Welcome to Reality, Mr. President

At the end of this historic week, we wanted to send you an essay by 350.org co-founder Bill McKibben on what’s ahead for our movement.

Welcome to Reality, Mr. President-Elect

by Bill McKibben

Our eight-year interlude from reality draws to a close, and the job of cleaning up begins. The trouble is, we’re not just cleaning up after a failed US presidency. We’re cleaning up after a two-century binge.

Barack Obama won an historic victory this week, and with it the right to take office under the most difficult circumstances since Franklin D. Roosevelt during the Great Depression. Maybe more difficult, because while both FDR and Obama had financial meltdowns to deal with, Obama also faces the meltdown meltdown – the rapid disintegration of the planet’s climate system that threatens to challenge the very foundations of our civilization.

Do you think that sounds melodramatic? Let me give it to you from the abstract of a scientific paper written earlier this year by one of the people who now work for Mr. Obama, NASA scientist James Hansen. “If humanity wishes to preserve a planet similar to that on which civilization developed and to which life on Earth is adapted, paleo-climate evidence and ongoing climate change suggest that CO2 [in the atmosphere] will need to be reduced from its current 385 ppm [parts per million] to at most 350 ppm.” In other words, if we keep increasing carbon any longer, the earth itself will make our efforts moot.

The world is meeting in Copenhagen in December of 2009 to come up with a successor to the Kyoto treaty, the modest first international effort that George W. Bush walked away from weeks after taking office. If Hansen and others are even close to right, this will represent the last legitimate shot the world has at putting itself on a new carbon regime in time to make any difference.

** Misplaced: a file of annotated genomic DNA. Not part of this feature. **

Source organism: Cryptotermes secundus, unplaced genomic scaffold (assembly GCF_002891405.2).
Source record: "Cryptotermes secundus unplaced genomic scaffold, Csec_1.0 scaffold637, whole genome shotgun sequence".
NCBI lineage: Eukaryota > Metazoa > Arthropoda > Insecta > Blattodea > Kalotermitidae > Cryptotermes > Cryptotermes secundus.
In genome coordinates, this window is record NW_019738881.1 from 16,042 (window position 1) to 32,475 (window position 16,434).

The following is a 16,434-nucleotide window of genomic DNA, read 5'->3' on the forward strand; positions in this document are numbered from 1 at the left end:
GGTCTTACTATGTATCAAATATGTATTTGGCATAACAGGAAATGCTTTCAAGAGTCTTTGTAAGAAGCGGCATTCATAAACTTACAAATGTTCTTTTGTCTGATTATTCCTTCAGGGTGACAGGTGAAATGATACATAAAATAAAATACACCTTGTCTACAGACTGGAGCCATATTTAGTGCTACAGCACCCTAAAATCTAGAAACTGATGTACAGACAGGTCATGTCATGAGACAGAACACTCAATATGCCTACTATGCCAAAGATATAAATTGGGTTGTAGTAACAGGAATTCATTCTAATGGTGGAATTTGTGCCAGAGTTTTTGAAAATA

Any hope of succeeding will require Obama to grasp, deep in his guts, the fact that climate, energy, food, and the economy are now hopelessly intertwined, and that trying to solve any one of these problems without taking on the others simply makes all of them worse. More, he needs to understand, again viscerally, the single stark fact of our time: No matter how many votes, no matter how much lobbying, no matter how much pressure you apply, you can’t amend the laws of physics and chemistry. They aren’t like the laws that politicians are used to dealing with. They will be obeyed, like it or not. 350 is now the most important number on the planet, the red line that defines reality reality.

It doesn’t define political reality, however. The political reality goes like this: George W. Bush was so terrible on this issue that the bar has been set incredibly low – Obama will get all the political points he needs with fairly minimal effort. Doing what actually needs to be done will be politically…unpopular isn’t even the word. It might well wreck his political future, because it would involve – directly or indirectly – raising the cost of continuing to live as we do right now.

My guess, from the outside, is that all Obama’s instincts are centrist. Certainly in energy policy he’s offered nothing all that bold or interesting, though his sophistication and engagement have grown during the campaign, which is a good sign.

A better sign is simply that, by every testimony, he’s one of the smartest men ever to assume high political office in this country. Not just smarter than Bush. Really smart. Smart enough, if he sits down to really understand the scale of the problem he faces, that he might decide to take the gambles that the situation requires. He said, not long ago, “under my plan of a cap-and-trade system, electricity rates would necessarily skyrocket” – which is a sign of someone who is aware there may be a reality to come to grips with.

First sign to watch for: Does he go to Poland next month for the United Nations Climate Change Conference, and in so doing electrify the international talks over carbon?

All of us, you and I and all our partners, have been hard at work to collect over 44,000 invitations for President-elect Obama to attend that meeting.  We have heard him say he’s interested and will at the least send a high level representative next month.

Obama, and the rest of us, have a lot more to fear than fear itself. We’ve got carbon, and right now that’s the most frightening stuff on earth. Nonetheless, we’re feeling inspired and hopeful about the new possibilities that exist after this election – for the US and for the world. It’s now up to us to make sure the steps for Obama and for our global movement are laid out in rapid succession.  The next step is in Poland: www.350.org/invite

We’re in this together,

Bill McKibben

 

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